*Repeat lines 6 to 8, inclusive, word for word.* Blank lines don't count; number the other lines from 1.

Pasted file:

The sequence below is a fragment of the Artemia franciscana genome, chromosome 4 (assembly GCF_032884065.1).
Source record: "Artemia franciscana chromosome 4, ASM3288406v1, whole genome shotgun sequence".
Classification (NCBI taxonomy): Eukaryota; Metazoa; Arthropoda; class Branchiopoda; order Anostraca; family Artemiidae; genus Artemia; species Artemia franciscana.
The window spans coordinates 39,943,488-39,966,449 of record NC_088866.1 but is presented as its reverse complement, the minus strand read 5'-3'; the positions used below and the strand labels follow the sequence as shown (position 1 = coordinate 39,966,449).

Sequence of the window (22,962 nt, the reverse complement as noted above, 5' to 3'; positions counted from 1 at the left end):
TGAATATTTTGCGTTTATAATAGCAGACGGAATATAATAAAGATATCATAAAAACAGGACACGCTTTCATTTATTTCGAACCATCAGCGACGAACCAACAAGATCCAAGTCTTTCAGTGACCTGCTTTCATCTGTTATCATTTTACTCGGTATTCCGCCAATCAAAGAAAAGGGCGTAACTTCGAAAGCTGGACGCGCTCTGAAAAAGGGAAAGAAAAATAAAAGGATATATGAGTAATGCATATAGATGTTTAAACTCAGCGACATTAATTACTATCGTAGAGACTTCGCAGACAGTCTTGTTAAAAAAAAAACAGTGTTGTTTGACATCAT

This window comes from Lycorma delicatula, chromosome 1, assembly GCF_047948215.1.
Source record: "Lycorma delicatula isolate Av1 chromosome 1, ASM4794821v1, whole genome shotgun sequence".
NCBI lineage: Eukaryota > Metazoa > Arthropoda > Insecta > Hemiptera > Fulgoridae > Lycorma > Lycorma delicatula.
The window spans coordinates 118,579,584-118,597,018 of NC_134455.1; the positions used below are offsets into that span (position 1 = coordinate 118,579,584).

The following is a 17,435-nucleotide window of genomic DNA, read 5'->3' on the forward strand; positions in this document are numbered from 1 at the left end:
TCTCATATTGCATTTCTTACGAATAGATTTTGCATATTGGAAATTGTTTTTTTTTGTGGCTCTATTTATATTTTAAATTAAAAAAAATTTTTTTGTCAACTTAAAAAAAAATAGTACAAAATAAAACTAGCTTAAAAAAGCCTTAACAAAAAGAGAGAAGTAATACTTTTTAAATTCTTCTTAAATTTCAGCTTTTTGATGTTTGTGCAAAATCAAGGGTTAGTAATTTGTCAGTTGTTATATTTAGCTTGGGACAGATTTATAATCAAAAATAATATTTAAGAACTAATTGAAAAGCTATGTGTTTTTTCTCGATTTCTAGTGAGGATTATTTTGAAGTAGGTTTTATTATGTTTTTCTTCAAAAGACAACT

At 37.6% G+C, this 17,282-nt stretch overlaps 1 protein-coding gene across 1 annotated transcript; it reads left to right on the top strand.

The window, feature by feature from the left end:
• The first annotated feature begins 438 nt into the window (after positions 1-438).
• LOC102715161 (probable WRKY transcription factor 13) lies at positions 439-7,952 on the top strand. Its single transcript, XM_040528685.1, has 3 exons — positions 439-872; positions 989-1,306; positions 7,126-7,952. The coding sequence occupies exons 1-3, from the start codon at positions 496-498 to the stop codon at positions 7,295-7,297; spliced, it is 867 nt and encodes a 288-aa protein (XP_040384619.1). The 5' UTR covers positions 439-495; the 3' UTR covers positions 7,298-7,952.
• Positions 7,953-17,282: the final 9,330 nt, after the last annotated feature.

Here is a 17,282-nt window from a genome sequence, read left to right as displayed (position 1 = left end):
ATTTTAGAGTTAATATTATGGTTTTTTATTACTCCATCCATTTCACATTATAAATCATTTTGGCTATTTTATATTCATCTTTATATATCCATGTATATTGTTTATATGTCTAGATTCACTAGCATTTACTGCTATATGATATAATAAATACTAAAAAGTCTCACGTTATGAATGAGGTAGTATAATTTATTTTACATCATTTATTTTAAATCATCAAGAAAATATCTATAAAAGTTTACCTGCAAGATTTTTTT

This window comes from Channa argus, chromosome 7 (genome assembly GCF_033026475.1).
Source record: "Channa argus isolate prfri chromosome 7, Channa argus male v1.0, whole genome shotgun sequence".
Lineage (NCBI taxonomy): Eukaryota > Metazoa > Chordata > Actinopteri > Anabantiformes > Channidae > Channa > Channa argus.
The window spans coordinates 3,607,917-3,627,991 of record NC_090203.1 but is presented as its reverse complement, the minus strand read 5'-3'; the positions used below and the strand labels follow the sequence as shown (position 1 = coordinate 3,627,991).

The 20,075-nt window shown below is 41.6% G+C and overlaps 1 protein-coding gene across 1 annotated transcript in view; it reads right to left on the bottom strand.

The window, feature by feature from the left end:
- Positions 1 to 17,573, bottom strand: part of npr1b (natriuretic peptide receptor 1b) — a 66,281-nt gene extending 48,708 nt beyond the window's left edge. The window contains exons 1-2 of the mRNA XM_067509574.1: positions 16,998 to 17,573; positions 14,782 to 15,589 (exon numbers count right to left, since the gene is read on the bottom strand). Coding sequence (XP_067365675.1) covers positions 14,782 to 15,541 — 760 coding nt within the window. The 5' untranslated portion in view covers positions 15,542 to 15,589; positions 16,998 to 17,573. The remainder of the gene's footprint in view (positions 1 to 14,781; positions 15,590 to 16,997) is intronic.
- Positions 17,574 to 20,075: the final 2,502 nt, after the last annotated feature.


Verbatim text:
TGAATATTTTGCGTTTATAATAGCAGACGGAATATAATAAAGATATCATAAAAACAGGACACGCTTTCATTTATTTCGAACCATCAGCGACGAACCAACAAGATCCAAGTCTTTCAGTGACCTGCTTTCATCTGTTATCATTTTACTCGGTATTCCGCCAATCAAAGAAAAGGGCGTAACTTCGAAAGCTGGACGCGCTCTGAAAAAGGGAAAGAAAAATAAAAGGATATATGAGTAATGCATATAGATGTTTAAACTCAGCGACATTAATTACTATCGTAGAGACTTCGCAGACAGTCTTGTTAAAAAAAAAACAGTGTTGTTTGACATCAT

This window comes from Lycorma delicatula, chromosome 1, assembly GCF_047948215.1.
Source record: "Lycorma delicatula isolate Av1 chromosome 1, ASM4794821v1, whole genome shotgun sequence".